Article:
Sparks believes Jackson, who he describes as kind and gentle, just snapped Friday, after years of frustration over the business deal gone badly.

** CBS2 also talked about the security guard:

"Mr. Jackson arrived at the building and asked to go upstairs and was told he didn't have an appointment," said Chicago Police Supt. Phil Cline. "He then came back, gave the security guard a note, a piece of paper. He then pointed the envelope at the security guard's side, told him he had a gun in there and the security guard escorted him up to the 38th floor… So, under the circumstances, I don't think the security guard had any choice."

**Text in the Journal-Gazette (ASHLEY M. HEHER) suggests that Joe Jackson did not recognize McKenna:

Jackson shot McKenna's paralegal, Ruth Zak Leib, in the foot, police said. Her husband, Larry Leib, told the Chicago Tribune that Jackson ordered his wife at gunpoint to identify McKenna.

"He didn't even know who Mr. McKenna was," Larry Leib said. "He was so oblivious, she had to tell him who he was looking for. He had a gun to her head."

People who knew Jackson did not depict him as dangerous:

"He was a nice person, but that's all I know," said neighbor Betty Monroe.

"I believe he just snapped," son Darrin Jackson, 39, told the Chicago Sun-Times. "I believe he was just frustrated."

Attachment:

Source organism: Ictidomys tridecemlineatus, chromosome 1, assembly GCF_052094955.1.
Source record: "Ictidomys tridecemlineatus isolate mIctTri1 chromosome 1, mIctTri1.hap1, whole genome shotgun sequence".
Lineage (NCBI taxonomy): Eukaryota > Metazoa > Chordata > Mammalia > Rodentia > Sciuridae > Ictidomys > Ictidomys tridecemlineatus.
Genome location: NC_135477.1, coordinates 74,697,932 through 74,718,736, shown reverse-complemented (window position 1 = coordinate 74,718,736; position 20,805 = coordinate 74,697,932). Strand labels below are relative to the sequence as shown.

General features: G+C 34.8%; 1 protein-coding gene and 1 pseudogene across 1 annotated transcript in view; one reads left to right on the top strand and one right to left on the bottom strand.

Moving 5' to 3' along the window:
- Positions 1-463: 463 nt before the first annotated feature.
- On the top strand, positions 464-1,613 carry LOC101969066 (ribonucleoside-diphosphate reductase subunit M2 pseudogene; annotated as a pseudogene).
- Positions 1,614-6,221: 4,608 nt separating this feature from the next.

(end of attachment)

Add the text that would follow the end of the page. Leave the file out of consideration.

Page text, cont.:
Family and neighbors were bewildered Sunday how accounts of the gun-toting, ranting killer could match the person they knew: a father and churchgoer who lived on the city's West Side.

**The Chicago Sun-Times got into some of the details of the patent issue. In particular, they identify the possible confusion Joe Jackson may have had over McKenna stealing his idea:

If Jackson did see the name -- McKenna -- on a toilet-related patent, it may be from the Boston-based Cesari and McKenna firm that has no relation to Michael McKenna [who was, and had been, a solo practitioner in Chicago] . The Boston firm has served as attorney/agent on 18 toilet-related patents, though none that appear too similar to Jackson's idea.

The Chicago Sun-Times worked through the history:

Jackson had a commercial driver's license and worked most of his life driving a taxi or a truck.

It was on those journeys that he came up with his plan to invent a portable toilet for truckers. Family members interviewed Saturday said they never heard a name of the invention and only saw one blueprint -- something he showed his sons 2½ years ago at a funeral.

And even then, he was growing concerned that an attorney -- whom police identified as McKenna -- wanted the idea for himself. Jackson told his family that after not hearing from his attorney, he did research on the Internet and found what he believed was evidence the lawyer had patented the idea.

And it wasn't just that he was taking the idea -- McKenna's law office apparently had dismissed Jackson, hanging up on him and adding to his pain, Brenda Jackson said.

Several months ago, during a chat with his downstairs neighbor, Jackson shared his frustration.

"I'm supposed to be rich right now,'' he told Holly Booker. "I'm supposed to be rich." [IPBiz: And, in his mind, Joe Jackson would have been rich "but for" his patent attorney.]